Given the unprecedented environment in the United States in which two-thirds of the adult population meets the criteria for being overweight or obese, the implications for women in the reproductive age period are unique in the history of the country.
In May 2006, at the request of the Health Resources and Services Administration's Maternal and Child Health Bureau in the U.S. Department of Health and Human Services, the National Research Council and the Institute of Medicine convened a workshop to examine emerging research findings related to the complex relationship of the biological, behavioral, psychological, and social interactions that affect maternal and pregnancy weight on maternal and child health outcomes.
This report summarizes the research discussed in the workshop and reviews U.S. trends in maternal weight (prior to, during, and after pregnancy) among different populations of women. In addition to discussing general trends, the report examines the determinants of:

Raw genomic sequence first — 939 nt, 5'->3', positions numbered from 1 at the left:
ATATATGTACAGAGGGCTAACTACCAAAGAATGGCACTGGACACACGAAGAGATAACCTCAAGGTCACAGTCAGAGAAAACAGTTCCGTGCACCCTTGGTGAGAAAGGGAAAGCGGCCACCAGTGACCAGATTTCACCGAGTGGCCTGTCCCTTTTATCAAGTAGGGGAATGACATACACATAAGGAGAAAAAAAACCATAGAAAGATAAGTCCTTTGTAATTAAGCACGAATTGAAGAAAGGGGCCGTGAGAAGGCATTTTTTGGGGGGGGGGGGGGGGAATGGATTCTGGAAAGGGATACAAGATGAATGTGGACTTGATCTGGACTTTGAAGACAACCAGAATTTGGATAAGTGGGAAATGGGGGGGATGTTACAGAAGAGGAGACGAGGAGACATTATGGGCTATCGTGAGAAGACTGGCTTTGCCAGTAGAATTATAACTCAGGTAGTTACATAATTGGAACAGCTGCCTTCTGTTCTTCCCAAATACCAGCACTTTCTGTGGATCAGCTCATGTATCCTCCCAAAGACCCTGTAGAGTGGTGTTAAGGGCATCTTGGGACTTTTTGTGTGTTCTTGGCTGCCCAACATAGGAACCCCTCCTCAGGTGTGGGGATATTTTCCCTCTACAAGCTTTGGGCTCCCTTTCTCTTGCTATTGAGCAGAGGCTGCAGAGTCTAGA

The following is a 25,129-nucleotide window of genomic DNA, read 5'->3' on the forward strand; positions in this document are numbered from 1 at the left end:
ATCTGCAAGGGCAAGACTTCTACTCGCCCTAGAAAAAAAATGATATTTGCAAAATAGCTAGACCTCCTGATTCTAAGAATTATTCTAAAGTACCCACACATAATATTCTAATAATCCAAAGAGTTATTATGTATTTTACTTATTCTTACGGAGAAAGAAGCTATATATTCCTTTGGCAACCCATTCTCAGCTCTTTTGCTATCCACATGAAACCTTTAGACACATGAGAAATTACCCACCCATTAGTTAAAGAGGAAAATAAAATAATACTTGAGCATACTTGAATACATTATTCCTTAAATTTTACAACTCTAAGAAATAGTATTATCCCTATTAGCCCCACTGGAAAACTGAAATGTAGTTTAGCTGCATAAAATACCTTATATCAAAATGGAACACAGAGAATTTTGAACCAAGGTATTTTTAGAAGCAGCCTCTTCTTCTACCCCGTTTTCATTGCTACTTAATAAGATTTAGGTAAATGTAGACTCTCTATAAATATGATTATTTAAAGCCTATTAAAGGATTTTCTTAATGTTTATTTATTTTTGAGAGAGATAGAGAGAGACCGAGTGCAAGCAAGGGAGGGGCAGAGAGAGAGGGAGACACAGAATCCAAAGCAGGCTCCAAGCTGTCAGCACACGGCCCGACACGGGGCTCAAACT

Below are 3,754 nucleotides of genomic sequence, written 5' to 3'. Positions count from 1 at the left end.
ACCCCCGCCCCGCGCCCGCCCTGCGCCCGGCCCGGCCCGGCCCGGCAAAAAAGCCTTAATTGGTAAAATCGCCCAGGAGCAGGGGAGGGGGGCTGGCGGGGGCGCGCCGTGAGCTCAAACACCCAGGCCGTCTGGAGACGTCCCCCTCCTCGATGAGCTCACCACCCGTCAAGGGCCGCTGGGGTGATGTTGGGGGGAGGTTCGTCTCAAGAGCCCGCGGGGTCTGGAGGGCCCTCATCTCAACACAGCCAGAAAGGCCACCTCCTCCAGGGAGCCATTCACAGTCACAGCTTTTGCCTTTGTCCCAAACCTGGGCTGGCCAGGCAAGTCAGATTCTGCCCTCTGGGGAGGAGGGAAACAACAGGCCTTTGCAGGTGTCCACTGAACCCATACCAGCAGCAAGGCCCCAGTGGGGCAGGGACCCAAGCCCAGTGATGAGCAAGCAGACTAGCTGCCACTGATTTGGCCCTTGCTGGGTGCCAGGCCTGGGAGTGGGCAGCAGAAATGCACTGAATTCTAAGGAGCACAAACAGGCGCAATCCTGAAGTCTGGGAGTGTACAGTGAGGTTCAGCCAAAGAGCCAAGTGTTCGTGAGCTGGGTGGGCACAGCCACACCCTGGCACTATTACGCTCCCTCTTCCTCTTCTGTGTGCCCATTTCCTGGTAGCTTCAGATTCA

- gestational weight gain;
- relationships among maternal weight, gestational weight gain, and the health of women and children;
- interventions in health care and community settings that help women achieve appropriate weight levels during and after pregnancy; and,
- emerging themes that warrant further examination in future research studies.